I’m elbows deep in editing my current WIP right now, and to my dismay and bafflement, I’m seeing a lot of passive language. I don’t know how I fell into the habit, because it’s not my usual style of writing, but it’s all over the place and it’s been tortuously slow editing it all out and changing it to a more active structure. I have to look at every sentence I wrote and find the subject, verb and noun and make sure they’re in the right order. It’s easy enough with short, simple sentences, but complex ones sometimes make my head ache trying to sort it out. This is going to be a long slog, and I’m sure it’ll take a couple more rounds of revisions than usual to make sure I catch it all.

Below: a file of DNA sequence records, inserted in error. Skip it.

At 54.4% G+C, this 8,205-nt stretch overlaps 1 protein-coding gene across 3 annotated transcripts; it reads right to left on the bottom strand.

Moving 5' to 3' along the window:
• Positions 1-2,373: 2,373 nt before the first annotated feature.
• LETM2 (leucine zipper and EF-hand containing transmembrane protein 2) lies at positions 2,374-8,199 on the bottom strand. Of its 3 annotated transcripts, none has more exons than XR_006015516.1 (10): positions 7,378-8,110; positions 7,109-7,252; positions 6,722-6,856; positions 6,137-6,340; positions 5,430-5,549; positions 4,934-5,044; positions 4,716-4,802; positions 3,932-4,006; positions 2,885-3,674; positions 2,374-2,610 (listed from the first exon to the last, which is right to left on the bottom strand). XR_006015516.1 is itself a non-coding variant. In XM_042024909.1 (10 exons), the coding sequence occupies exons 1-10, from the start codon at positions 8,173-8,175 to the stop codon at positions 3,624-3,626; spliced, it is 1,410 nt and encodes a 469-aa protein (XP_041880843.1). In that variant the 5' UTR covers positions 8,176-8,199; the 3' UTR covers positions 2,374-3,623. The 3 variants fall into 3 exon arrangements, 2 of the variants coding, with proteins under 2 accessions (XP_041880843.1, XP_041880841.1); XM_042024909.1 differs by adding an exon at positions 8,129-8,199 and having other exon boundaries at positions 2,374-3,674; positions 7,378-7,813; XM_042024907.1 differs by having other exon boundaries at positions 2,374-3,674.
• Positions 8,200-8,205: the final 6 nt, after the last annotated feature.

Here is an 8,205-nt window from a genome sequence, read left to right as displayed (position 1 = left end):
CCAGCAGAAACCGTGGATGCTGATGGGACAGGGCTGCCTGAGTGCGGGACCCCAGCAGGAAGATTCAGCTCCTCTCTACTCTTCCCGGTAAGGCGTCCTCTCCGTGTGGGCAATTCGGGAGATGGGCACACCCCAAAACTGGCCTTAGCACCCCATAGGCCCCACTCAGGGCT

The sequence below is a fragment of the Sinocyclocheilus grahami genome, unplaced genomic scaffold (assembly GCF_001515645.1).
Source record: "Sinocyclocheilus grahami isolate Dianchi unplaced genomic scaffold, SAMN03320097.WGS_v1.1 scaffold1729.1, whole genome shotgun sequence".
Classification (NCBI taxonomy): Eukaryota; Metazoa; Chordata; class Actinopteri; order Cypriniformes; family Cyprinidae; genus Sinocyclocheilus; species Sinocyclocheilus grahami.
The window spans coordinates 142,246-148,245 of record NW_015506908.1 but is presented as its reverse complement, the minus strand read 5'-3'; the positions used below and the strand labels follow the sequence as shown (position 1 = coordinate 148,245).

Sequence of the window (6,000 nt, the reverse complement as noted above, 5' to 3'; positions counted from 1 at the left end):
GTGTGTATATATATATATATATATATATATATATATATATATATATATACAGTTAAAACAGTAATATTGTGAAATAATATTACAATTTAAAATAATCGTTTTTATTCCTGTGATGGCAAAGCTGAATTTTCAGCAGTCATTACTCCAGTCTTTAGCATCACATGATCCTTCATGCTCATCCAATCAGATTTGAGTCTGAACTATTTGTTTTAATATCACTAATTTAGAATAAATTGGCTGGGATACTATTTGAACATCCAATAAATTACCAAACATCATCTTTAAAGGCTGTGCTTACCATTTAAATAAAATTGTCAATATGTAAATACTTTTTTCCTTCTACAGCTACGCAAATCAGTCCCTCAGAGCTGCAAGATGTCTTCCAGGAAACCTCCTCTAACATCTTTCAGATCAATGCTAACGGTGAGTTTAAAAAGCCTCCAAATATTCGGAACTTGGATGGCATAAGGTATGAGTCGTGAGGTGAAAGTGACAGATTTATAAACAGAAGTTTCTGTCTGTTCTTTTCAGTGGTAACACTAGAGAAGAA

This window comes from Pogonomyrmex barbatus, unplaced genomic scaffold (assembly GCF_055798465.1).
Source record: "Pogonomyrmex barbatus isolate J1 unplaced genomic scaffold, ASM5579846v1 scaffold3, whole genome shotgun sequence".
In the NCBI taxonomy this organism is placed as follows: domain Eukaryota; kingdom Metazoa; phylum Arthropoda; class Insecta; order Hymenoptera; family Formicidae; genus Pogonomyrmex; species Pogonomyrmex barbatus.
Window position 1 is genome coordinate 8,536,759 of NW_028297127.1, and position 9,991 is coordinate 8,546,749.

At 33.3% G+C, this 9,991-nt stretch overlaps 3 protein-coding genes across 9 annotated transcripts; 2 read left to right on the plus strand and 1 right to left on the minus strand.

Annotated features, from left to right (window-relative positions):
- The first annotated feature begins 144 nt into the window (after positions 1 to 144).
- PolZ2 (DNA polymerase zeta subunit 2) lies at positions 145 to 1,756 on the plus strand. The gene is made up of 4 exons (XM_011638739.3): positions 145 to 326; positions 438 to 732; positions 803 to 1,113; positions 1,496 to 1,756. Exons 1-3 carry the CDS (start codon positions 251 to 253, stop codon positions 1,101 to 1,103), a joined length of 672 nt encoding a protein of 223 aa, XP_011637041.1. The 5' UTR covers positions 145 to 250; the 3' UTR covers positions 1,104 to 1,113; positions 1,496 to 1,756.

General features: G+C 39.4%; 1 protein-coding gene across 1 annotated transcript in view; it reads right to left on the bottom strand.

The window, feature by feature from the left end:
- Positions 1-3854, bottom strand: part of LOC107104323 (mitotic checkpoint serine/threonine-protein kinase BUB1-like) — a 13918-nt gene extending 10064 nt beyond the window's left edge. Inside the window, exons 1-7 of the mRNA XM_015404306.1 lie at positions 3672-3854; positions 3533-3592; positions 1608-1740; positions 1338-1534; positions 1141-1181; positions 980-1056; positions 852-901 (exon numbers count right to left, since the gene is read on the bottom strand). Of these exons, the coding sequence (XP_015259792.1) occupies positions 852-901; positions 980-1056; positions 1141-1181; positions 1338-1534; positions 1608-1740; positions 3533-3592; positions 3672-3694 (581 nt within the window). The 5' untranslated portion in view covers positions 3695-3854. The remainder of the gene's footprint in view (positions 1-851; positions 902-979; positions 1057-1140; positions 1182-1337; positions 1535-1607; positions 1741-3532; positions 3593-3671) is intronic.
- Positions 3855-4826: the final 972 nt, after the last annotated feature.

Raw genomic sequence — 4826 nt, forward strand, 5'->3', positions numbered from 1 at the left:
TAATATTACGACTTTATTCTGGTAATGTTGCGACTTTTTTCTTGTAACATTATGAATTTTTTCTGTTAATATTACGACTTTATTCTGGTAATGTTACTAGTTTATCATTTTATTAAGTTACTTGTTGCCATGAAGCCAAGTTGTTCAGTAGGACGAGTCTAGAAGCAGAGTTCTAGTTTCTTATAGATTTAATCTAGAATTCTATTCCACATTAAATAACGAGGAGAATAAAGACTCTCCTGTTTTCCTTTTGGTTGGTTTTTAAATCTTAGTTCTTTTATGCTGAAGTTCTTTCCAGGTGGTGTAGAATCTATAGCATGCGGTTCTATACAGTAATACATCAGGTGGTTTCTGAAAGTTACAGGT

I did write the first draft much quicker than I did my first one – less thought into sentence structure in an effort to just get it all down on paper may account for it. I wonder if subconsciously it’s not a reflection of what my main character is feeling in this story as well – not in control for a lot of the time, having things done to her instead of doing things herself. With that in mind I’m preserving some of it, rules be damned. It’s told in first person, so sometimes a passive structure feels more appropriate. Just not as extensive as what I apparently wrote.
A couple links I found useful when it comes to passive voice:
I found the last one especially useful because I’m writing in first-person, past-tense, which means I do use ‘was’ and ‘had’ in the course of my writing. Differentiating between past-tense and passive writing can be difficult when many resources advise to just look for those two key words (plus a couple more) and delete them. I’m definitely guilty of a lot of ‘was +ing verb’ writing this time around though, which isn’t passive, but is wordy and a lot of times can be changed.
The good news is, I’m getting aggressive with my passive writing.